Inside a New Effort to Change What Schools Teach About Native American History
August 31, 2021
Students who learn anything about Native Americans are often only offered the barest minimum: re-enacting the first Thanksgiving, building a California Spanish mission out of sugar cubes or memorizing a flashcard about the Trail of Tears just ahead of the AP U.S. History Test.
Most students across the United States don’t get comprehensive, thoughtful or even accurate education in Native American history and culture. A 2015 study by researchers at Pennsylvania State University found that 87 percent of content taught about Native Americans includes only pre-1900 context. And 27 states did not name an individual Native American in their history standards. “When one looks at the larger picture painted by the quantitative data,” the study’s authors write, “it is easy to argue that the narrative of U.S. history is painfully one sided in its telling of the American narrative, especially with regard to Indigenous Peoples’ experiences.”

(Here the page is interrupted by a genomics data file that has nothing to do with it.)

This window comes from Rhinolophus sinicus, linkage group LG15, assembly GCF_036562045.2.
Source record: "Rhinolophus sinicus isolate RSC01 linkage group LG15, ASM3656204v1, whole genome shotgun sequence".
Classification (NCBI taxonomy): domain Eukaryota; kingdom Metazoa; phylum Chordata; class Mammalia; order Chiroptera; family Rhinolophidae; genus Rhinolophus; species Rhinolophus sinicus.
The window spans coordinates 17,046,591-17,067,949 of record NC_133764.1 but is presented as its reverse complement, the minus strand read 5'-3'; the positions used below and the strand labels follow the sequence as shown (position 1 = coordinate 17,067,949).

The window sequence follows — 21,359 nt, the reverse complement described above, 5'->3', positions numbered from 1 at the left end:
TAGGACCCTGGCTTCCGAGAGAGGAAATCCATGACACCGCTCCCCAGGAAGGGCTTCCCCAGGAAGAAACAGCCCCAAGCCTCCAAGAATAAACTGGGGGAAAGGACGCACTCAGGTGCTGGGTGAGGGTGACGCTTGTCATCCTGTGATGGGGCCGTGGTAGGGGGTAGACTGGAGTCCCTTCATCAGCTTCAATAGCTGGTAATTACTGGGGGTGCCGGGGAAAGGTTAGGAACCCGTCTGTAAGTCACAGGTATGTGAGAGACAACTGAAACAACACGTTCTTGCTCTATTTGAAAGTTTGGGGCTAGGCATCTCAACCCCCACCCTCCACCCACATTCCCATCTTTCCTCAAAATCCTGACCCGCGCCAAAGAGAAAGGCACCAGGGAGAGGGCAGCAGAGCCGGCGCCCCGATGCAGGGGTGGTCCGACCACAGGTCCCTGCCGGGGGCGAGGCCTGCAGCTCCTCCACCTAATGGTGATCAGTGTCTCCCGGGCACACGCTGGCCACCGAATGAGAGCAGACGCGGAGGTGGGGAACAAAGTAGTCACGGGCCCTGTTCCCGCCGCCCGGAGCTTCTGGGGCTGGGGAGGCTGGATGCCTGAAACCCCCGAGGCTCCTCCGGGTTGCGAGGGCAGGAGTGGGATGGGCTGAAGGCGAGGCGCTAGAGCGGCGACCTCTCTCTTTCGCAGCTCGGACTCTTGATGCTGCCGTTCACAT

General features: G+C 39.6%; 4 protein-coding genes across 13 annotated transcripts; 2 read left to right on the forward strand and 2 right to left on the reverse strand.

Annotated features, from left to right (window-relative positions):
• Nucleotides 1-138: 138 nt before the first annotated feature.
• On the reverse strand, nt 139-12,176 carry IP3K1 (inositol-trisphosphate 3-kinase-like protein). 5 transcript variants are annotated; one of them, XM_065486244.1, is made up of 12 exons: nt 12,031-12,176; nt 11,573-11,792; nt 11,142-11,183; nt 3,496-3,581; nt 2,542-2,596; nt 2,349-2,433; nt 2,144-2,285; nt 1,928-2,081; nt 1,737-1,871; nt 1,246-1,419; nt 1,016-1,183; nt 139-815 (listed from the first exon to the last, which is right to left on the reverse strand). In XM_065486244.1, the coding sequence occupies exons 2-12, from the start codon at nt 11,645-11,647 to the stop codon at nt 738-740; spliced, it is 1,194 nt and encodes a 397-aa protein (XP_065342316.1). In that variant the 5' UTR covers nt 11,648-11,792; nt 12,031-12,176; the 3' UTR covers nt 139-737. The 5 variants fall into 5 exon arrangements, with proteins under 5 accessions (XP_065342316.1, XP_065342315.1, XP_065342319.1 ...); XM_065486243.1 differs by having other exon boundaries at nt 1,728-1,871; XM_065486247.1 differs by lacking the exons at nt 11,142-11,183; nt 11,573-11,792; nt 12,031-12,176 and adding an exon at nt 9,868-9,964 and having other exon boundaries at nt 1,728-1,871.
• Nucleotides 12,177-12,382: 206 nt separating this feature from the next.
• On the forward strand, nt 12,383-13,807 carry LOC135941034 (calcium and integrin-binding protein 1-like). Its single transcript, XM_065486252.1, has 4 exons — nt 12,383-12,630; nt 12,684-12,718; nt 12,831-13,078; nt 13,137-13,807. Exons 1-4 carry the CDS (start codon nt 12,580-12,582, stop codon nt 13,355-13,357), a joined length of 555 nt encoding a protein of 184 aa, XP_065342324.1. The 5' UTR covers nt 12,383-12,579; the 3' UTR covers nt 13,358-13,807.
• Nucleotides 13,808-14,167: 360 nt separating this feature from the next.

The Smithsonian’s National Museum of the American Indian is setting out to correct this with Native Knowledge 360 Degrees (NK360°). The museum’s national education initiative, first launched in February 2018, builds on more than a decade of work at the museum. The multi-part initiative aims to improve how Native American history and culture is taught in schools across the country by introducing and elevating indigenous perspectives and voices. Just in time for the start of the 2019-2020 school year, the initiative released three new lesson plans, offering a deeper look at the innovations of the Inka Empire, investigating why some treaties between Native American tribes and the U.S. government failed, and providing an in-depth exploration into the context and history of the Cherokee removal in the 1830s.